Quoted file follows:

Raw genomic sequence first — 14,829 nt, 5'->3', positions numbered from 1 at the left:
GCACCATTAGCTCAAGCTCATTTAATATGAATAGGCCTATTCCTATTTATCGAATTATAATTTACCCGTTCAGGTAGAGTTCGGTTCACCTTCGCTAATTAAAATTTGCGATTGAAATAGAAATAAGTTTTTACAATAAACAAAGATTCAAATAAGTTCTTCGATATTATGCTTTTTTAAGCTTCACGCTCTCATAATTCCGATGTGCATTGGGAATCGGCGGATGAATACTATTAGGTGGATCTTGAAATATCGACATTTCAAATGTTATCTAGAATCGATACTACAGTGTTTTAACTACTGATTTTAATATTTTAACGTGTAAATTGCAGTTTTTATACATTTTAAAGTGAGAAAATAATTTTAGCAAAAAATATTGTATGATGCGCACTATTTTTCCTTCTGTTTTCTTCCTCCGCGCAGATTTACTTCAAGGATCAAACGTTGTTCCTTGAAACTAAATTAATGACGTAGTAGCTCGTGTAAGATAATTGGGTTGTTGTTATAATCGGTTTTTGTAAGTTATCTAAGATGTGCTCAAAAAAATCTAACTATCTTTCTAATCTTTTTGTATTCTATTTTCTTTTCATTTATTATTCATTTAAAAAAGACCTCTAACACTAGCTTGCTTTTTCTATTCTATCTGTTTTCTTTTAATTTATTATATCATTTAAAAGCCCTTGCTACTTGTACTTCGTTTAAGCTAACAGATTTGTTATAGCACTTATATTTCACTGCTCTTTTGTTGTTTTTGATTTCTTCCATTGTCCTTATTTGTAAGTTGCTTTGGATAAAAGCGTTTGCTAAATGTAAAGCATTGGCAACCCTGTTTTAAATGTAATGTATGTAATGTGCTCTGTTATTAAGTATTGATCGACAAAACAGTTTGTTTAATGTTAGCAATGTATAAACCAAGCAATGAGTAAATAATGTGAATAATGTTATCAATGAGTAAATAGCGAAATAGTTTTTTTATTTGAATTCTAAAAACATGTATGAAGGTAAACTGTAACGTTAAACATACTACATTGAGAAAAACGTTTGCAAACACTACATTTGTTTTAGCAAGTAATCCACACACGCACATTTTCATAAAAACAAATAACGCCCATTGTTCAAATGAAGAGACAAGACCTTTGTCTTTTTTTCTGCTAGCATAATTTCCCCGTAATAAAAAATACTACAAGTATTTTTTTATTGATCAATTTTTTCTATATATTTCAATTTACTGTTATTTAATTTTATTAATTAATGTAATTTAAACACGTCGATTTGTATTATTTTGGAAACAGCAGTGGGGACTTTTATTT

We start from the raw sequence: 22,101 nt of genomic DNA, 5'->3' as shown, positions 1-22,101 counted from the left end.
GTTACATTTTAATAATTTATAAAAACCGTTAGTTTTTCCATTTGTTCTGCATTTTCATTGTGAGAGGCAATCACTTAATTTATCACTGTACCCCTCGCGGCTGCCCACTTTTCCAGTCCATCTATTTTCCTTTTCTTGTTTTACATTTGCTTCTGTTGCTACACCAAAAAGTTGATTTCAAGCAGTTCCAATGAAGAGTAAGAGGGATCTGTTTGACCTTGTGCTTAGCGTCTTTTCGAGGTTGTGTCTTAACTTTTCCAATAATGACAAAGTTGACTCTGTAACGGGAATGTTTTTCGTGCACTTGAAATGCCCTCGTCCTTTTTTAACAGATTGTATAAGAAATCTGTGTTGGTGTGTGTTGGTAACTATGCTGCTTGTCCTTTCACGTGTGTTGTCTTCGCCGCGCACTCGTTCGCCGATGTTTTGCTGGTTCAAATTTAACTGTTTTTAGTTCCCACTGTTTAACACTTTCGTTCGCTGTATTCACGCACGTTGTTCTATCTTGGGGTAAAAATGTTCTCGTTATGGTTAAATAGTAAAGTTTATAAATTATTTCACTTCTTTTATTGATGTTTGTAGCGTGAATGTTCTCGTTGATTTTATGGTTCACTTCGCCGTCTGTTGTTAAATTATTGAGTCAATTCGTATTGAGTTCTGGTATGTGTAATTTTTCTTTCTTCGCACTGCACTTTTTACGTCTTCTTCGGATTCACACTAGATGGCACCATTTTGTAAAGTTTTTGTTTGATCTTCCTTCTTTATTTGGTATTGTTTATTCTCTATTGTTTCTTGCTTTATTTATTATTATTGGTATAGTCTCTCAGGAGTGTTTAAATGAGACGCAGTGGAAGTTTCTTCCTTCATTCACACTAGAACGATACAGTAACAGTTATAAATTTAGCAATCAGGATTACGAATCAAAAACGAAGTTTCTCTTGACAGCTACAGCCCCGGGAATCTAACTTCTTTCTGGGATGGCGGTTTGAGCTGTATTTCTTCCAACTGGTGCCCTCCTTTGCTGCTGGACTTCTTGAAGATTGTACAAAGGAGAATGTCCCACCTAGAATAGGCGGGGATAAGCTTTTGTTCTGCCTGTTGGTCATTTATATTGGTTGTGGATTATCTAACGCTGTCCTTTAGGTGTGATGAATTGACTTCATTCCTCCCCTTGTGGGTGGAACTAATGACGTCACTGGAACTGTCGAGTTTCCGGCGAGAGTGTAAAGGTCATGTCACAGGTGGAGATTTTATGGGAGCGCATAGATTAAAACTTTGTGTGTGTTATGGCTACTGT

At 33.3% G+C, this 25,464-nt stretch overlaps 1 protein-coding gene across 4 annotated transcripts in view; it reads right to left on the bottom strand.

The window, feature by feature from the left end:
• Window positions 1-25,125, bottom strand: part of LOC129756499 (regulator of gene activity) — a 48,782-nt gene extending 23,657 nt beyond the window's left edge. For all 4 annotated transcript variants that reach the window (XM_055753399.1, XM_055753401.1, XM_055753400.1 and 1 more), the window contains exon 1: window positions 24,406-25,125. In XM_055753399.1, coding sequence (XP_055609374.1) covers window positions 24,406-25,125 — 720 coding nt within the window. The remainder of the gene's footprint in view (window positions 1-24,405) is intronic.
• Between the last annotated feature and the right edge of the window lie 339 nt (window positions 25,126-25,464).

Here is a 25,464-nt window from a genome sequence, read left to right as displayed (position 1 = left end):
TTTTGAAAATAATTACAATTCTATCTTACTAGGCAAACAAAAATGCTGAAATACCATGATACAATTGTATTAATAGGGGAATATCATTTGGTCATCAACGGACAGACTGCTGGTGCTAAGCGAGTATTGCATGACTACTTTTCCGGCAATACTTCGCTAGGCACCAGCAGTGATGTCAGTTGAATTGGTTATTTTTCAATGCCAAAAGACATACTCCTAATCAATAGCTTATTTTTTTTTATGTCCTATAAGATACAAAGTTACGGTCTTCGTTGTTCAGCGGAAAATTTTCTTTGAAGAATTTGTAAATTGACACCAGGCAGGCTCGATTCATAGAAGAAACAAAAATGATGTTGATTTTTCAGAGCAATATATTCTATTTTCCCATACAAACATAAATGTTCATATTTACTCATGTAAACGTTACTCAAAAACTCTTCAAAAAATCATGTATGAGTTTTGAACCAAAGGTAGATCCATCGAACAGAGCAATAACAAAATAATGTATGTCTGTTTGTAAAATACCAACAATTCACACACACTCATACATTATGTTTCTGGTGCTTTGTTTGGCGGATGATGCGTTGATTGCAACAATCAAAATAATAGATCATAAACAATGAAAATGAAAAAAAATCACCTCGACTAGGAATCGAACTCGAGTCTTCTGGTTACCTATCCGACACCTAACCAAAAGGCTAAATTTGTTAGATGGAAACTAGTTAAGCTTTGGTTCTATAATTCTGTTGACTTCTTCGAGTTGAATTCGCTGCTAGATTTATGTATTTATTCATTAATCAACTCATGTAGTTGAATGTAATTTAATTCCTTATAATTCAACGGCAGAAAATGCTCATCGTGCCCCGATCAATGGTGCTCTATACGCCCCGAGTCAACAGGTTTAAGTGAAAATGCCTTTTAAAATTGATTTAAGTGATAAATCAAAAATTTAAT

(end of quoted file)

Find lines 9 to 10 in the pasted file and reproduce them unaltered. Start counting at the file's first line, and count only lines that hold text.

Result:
Here is a 25,464-nt window from a genome sequence, read left to right as displayed (position 1 = left end):
TTTTGAAAATAATTACAATTCTATCTTACTAGGCAAACAAAAATGCTGAAATACCATGATACAATTGTATTAATAGGGGAATATCATTTGGTCATCAACGGACAGACTGCTGGTGCTAAGCGAGTATTGCATGACTACTTTTCCGGCAATACTTCGCTAGGCACCAGCAGTGATGTCAGTTGAATTGGTTATTTTTCAATGCCAAAAGACATACTCCTAATCAATAGCTTATTTTTTTTTATGTCCTATAAGATACAAAGTTACGGTCTTCGTTGTTCAGCGGAAAATTTTCTTTGAAGAATTTGTAAATTGACACCAGGCAGGCTCGATTCATAGAAGAAACAAAAATGATGTTGATTTTTCAGAGCAATATATTCTATTTTCCCATACAAACATAAATGTTCATATTTACTCATGTAAACGTTACTCAAAAACTCTTCAAAAAATCATGTATGAGTTTTGAACCAAAGGTAGATCCATCGAACAGAGCAATAACAAAATAATGTATGTCTGTTTGTAAAATACCAACAATTCACACACACTCATACATTATGTTTCTGGTGCTTTGTTTGGCGGATGATGCGTTGATTGCAACAATCAAAATAATAGATCATAAACAATGAAAATGAAAAAAAATCACCTCGACTAGGAATCGAACTCGAGTCTTCTGGTTACCTATCCGACACCTAACCAAAAGGCTAAATTTGTTAGATGGAAACTAGTTAAGCTTTGGTTCTATAATTCTGTTGACTTCTTCGAGTTGAATTCGCTGCTAGATTTATGTATTTATTCATTAATCAACTCATGTAGTTGAATGTAATTTAATTCCTTATAATTCAACGGCAGAAAATGCTCATCGTGCCCCGATCAATGGTGCTCTATACGCCCCGAGTCAACAGGTTTAAGTGAAAATGCCTTTTAAAATTGATTTAAGTGATAAATCAAAAATTTAAT